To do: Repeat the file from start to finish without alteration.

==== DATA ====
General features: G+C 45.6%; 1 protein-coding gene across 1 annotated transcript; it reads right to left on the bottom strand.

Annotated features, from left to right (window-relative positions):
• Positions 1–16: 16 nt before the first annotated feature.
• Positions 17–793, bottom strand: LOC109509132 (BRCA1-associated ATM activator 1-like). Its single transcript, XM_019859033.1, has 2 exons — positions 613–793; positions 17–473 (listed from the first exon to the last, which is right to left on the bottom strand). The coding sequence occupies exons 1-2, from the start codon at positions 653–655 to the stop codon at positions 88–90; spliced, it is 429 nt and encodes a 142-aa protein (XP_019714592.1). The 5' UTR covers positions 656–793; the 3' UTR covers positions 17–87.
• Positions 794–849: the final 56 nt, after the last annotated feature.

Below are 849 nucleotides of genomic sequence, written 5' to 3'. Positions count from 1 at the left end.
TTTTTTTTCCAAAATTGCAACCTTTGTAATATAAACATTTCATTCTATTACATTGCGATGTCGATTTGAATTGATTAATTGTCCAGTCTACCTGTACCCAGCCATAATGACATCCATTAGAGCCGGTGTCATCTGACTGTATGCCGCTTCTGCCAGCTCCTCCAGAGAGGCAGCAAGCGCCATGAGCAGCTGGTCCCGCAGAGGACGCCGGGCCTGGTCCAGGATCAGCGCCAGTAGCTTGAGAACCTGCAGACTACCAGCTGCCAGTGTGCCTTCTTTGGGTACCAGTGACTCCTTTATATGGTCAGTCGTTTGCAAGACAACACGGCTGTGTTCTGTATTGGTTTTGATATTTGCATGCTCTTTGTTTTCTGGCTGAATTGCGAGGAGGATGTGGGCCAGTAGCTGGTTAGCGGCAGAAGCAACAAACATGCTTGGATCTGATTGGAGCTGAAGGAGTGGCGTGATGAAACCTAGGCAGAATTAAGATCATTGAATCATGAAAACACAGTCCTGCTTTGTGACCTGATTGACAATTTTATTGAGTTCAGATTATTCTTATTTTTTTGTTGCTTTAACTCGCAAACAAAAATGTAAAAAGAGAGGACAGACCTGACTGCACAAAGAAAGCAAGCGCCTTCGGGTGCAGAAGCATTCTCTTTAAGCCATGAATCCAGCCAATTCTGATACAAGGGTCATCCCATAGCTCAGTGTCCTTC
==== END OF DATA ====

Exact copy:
General features: G+C 45.6%; 1 protein-coding gene across 1 annotated transcript; it reads right to left on the bottom strand.

Annotated features, from left to right (window-relative positions):
• Positions 1–16: 16 nt before the first annotated feature.
• Positions 17–793, bottom strand: LOC109509132 (BRCA1-associated ATM activator 1-like). Its single transcript, XM_019859033.1, has 2 exons — positions 613–793; positions 17–473 (listed from the first exon to the last, which is right to left on the bottom strand). The coding sequence occupies exons 1-2, from the start codon at positions 653–655 to the stop codon at positions 88–90; spliced, it is 429 nt and encodes a 142-aa protein (XP_019714592.1). The 5' UTR covers positions 656–793; the 3' UTR covers positions 17–87.
• Positions 794–849: the final 56 nt, after the last annotated feature.

Below are 849 nucleotides of genomic sequence, written 5' to 3'. Positions count from 1 at the left end.
TTTTTTTTCCAAAATTGCAACCTTTGTAATATAAACATTTCATTCTATTACATTGCGATGTCGATTTGAATTGATTAATTGTCCAGTCTACCTGTACCCAGCCATAATGACATCCATTAGAGCCGGTGTCATCTGACTGTATGCCGCTTCTGCCAGCTCCTCCAGAGAGGCAGCAAGCGCCATGAGCAGCTGGTCCCGCAGAGGACGCCGGGCCTGGTCCAGGATCAGCGCCAGTAGCTTGAGAACCTGCAGACTACCAGCTGCCAGTGTGCCTTCTTTGGGTACCAGTGACTCCTTTATATGGTCAGTCGTTTGCAAGACAACACGGCTGTGTTCTGTATTGGTTTTGATATTTGCATGCTCTTTGTTTTCTGGCTGAATTGCGAGGAGGATGTGGGCCAGTAGCTGGTTAGCGGCAGAAGCAACAAACATGCTTGGATCTGATTGGAGCTGAAGGAGTGGCGTGATGAAACCTAGGCAGAATTAAGATCATTGAATCATGAAAACACAGTCCTGCTTTGTGACCTGATTGACAATTTTATTGAGTTCAGATTATTCTTATTTTTTTGTTGCTTTAACTCGCAAACAAAAATGTAAAAAGAGAGGACAGACCTGACTGCACAAAGAAAGCAAGCGCCTTCGGGTGCAGAAGCATTCTCTTTAAGCCATGAATCCAGCCAATTCTGATACAAGGGTCATCCCATAGCTCAGTGTCCTTC